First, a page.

I am looking for a woman with strong local interests, I am a bit of a homebody. A civilized woman of spirit who doesn't mind going to multiple functions would be the ideal lady for me.
“He that is conscious of guilt cannot bear the innocence of others: So they will try to reduce all others to their own level.”
-Charles James Fox
Tuesday, December 8, 2009
Those of the Jewish faith were not exactly welcomed to England with open arms. It's a wonder that they were ever inclined to settle there! But throughout the centuries there were Jews in England, and England (being the upstanding Christian country that it was) fighting to get them out. It wasn't until the 18th century that Britain finally warmed up to those of the Jewish faith.
In the Dark ages many Jews were forced to be nomadic due to anti-antisemitism, until King Edward I flat out expelled them from the country. Most left but some remained in hiding. It wasn't until a rabbi approached Oliver Cromwell in 1655 that Jews were finally allowed in England. The Puritan William Prynne and Quaker, Margaret Fell, both from religions who faced prejudice and persecution, were two of the biggest objectors. Hypocrites! Despite the cold welcome, thousands of Jewish people reestablished themselves in England.
The arrival of the 18th century was also the introduction to religious tolerance. For if you were to be Enlightened you must be tolerant of different cultures. It was now fashionable to be open to those of non-Anglican faiths. By the 18th century the Jews were able to establish themselves. During the Jacobite uprising many Jews showed loyalty to the government, and finally the English began looking on them as more than just those responsible for a diety's death. However, when Henry Relham pushed the Jewish Naturalization Act of 1753 which would make Jewish immigrants citizens, there was an outcry, especially among the Tories. The Whigs, in their true character, were all for the act and were happy when it passed.
Jews were an established part of society, especially in London. Sadly though, they were still treated as second class citizens. That treatment, though, could change in the wink of an eye when money was involved. Many of the English Jews showed a knack for money management and became successful money-lenders. So you could be a stuffy aristocrat who looked down on the Jewish but in the future owed s Jewish lender a lot of money. Hmm, maybe it was time to play nice? Mary Robinson was indebted to a Jewish money-lender who she may or may not have given sexual favours to. He later blackmailed her in the height of her celebrity with a tell-all book and fondly nicknamed himself, "The Jew," making light of the negative association of the title.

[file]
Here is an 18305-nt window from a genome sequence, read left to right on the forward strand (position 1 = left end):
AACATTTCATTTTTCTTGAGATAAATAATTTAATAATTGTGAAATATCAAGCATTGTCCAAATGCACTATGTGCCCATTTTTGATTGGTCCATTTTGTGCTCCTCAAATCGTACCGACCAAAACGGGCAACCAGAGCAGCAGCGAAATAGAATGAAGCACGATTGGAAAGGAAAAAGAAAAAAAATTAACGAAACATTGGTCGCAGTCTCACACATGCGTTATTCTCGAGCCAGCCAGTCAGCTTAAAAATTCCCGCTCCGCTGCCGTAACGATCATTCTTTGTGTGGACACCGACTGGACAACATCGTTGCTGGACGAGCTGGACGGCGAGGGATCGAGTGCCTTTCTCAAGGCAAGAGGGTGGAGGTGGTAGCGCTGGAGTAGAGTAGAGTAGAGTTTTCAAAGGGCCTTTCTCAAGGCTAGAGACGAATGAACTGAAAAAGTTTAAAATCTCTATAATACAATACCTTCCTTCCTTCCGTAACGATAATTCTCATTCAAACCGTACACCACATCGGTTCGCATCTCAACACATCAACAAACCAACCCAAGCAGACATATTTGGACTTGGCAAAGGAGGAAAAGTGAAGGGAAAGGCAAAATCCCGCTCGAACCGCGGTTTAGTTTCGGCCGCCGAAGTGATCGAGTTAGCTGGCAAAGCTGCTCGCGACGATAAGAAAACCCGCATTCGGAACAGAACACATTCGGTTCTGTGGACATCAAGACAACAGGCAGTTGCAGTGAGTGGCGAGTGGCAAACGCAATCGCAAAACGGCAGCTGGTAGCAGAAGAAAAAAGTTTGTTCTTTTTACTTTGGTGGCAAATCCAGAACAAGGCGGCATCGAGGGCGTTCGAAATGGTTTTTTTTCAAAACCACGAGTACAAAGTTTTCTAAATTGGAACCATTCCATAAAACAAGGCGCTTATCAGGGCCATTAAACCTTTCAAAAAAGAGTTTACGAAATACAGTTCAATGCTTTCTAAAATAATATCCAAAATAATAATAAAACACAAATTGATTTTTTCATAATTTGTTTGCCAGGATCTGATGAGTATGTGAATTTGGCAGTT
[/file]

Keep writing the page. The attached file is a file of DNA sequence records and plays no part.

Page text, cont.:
With the money-lending and other businesses, many Jews established themselves and aided their community. By the Victorian age, the antisemitism was almost forgotten and the Jews had been knighted, titles, and had high positions in the government.
Monday, December 7, 2009
My Christmas list always consists of books, clothes, books, beauty products, and books. Before it's too late to add to your list, here are my books of 2009 recommendations for you!
The Lady in Red
One of the best biographies I've had the joy to review at the Gossip Guide.
Mary Eleanor Bowes' story is truly jaw-dropping.
Pride and Prejudice and Zombies -- Deluxe Edition
Review (Regular Edition)
I was lucky enough to get my hands on this heirloom edition which had a great foreword and afterword, fabulous illustrations, and of course, 30% more zombie mayhem!
I tend to avoid historic fiction, but this book absolutely blew my mind, it is not to be missed!
Behind Closed Doors
Review to Come Soon
I am in the middle of this book right now but am loving it! A perfect book for your Christmas list.
Sunday, December 6, 2009
The results are in and no one seemed amused by Pauline Bonaparte's daring exposée. She was met with a big Nay due to her mixing up of different century fashions and the age-old faux pas of: "no one wants to see that!" Perhaps we should look at some casual-wear, hmm? Let's check out some comfy lounge clothes, perfect for that cold weather that is upon us.
Anton Mengs paints art historian, Johann Joachim Winckelmann (1768) in a luxurious state of undress. Is he sacrificing fashion for comfort or combining the two elements successfully. Yay or Nay?